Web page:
Girls just don’t have autism, right?
Officially boys outnumber girls with autism (ASD) by four to one.
But is that because more boys than girls have ASD? Or is it because everything we know about autism comes from studying boys?
There isn’t one clear answer to those questions.
But researchers are finding out more and more about girls with ASD. So let’s address some of those myths, misunderstandings and facts.
(If you'd like more information, here's our explanation of the difference between autism, ASD and ASC).
FACT – Many girls with autism are not diagnosed
The tools for diagnosing children with autism are biased towards male traits. Boys are referred to medical professionals far more often due to behaviour regulation problems, both at home and at school.
In fact, teachers are much less likely to voice concerns about possible ASC in girls. This could be because girls on the autistic spectrum don’t challenge them as much as boys do.
And parent concerns are quite often dismissed by school - often because girls are more likely to present symptoms at home, rather than in the classroom.
If a girl does get a diagnosis of ASC, they'll often have already been diagnosed with:
- Mental health issues
- Eating disorders
- Personality disorders
- Selective mutism
- Anxiety and depression.
Imagine having a condition which affects so many aspects of your life - but professionals don’t recognise it.
This lack of diagnosis and awareness of ASC makes girls very vulnerable. They're more susceptible to exploitation, abuse, drug addition and sexual predators.
MISCONCEPTION – girls just have ‘mild’ autism
Girls often appear to be very good at 'masking' their autism.
They're less likely to have public meltdowns, talk too loudly or say something that is socially unacceptable. They can often mimic the behaviours of others in order to fit in.
This can be exhausting.
Imagine always watching others, learning phrases to say, trying to fit in - or to read social signs and signals.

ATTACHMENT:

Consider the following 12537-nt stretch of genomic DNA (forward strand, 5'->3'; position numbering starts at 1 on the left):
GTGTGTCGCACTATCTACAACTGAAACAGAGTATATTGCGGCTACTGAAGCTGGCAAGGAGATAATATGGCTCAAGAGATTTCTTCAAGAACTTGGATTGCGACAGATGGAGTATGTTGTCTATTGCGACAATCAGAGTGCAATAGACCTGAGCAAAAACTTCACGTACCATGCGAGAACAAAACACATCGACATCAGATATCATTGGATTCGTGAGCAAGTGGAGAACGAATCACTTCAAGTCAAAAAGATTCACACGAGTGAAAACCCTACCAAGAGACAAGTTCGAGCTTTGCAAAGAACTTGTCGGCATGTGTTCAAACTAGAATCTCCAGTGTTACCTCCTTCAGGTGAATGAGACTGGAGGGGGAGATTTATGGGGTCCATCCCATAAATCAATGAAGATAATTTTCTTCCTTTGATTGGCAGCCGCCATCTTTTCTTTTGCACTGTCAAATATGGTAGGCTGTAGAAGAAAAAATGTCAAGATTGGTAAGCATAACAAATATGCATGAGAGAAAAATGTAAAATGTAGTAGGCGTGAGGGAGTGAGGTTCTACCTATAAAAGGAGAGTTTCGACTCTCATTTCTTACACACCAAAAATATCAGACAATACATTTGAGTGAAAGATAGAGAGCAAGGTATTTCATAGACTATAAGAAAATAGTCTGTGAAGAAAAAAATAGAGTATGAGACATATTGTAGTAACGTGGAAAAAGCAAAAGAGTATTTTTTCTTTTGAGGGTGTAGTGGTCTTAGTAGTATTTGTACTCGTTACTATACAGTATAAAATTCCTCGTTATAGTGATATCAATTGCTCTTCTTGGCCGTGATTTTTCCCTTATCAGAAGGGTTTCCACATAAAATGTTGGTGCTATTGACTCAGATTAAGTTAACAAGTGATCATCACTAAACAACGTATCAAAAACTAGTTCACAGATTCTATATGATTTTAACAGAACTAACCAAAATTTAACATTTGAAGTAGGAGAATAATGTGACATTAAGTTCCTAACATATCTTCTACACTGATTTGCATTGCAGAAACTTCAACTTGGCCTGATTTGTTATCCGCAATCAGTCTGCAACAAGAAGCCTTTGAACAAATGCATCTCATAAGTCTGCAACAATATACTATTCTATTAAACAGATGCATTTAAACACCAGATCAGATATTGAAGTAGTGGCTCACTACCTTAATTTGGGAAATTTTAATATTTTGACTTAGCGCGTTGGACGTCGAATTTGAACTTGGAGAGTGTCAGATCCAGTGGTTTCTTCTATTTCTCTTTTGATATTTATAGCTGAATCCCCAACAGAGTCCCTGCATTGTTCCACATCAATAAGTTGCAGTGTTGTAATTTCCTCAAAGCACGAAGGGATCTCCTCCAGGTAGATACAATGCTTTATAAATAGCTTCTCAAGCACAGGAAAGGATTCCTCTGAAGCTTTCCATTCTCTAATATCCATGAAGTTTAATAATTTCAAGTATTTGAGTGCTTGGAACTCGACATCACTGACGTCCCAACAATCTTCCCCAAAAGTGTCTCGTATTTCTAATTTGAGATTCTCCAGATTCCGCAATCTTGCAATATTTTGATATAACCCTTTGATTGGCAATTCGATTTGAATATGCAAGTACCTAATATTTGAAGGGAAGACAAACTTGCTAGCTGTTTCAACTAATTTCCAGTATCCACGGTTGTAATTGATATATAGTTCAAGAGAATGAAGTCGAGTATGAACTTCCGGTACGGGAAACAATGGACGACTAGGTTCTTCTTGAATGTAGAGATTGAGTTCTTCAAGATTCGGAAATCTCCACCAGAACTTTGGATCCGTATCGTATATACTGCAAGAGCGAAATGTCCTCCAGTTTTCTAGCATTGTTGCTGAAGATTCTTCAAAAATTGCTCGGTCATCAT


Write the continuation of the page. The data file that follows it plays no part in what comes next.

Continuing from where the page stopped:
And this is why parents quite often raise concerns before school does. Their child holds it together during the school day but then has a huge meltdown when they return home.
Autism is a life-long neurological condition. It may present differently in girls... but it doesn't mean they're not affected just as much as boys.
MYTH – girls with autism appear like all other girls
This is not true... but how might girls with autism present at school?
What symptoms can we look out for?
All children are individuals and girls on the autistic spectrum are no different.
However, there are some common characteristics of girls with autism to look out for:
- Often quiet, shy and passive
- Often well-behaved, polite and compliant
- Thrives on structure, order and routine
- May have one or two friends – often 'mothered' at primary, bullied at secondary
- Socially naïve
- Special interests are often seen as appropriate i.e. animals, celebrities, reading
- Will hide and internalise problems
So what can I do to help a girl with autism that I teach?
Remember girls with ASC often have 'spiky' profiles. They'll have significant strengths as well as significant challenges.
If you're working with a girl who has a diagnosis of autism, here are 4 key ways of giving them support:
- Support girls to recognise and value their strengths
- Deal with bullying and teasing straight away
- Don’t dismiss worries and anxieties
- See beneath the mask!
Girls can have autism too - but it doesn't always look like autism in boys.
The key things to remember are:
- Many girls have ASC but aren't diagnosed until they're much older. Instead they're diagnosed with a range of mental health issues or learning difficulties
- Girls can be expert ‘maskers’ so their autism can remain hidden – make sure you try to see beneath the mask
- Girls with ASC will need support recognising their strengths - and strategies to deal with their anxiety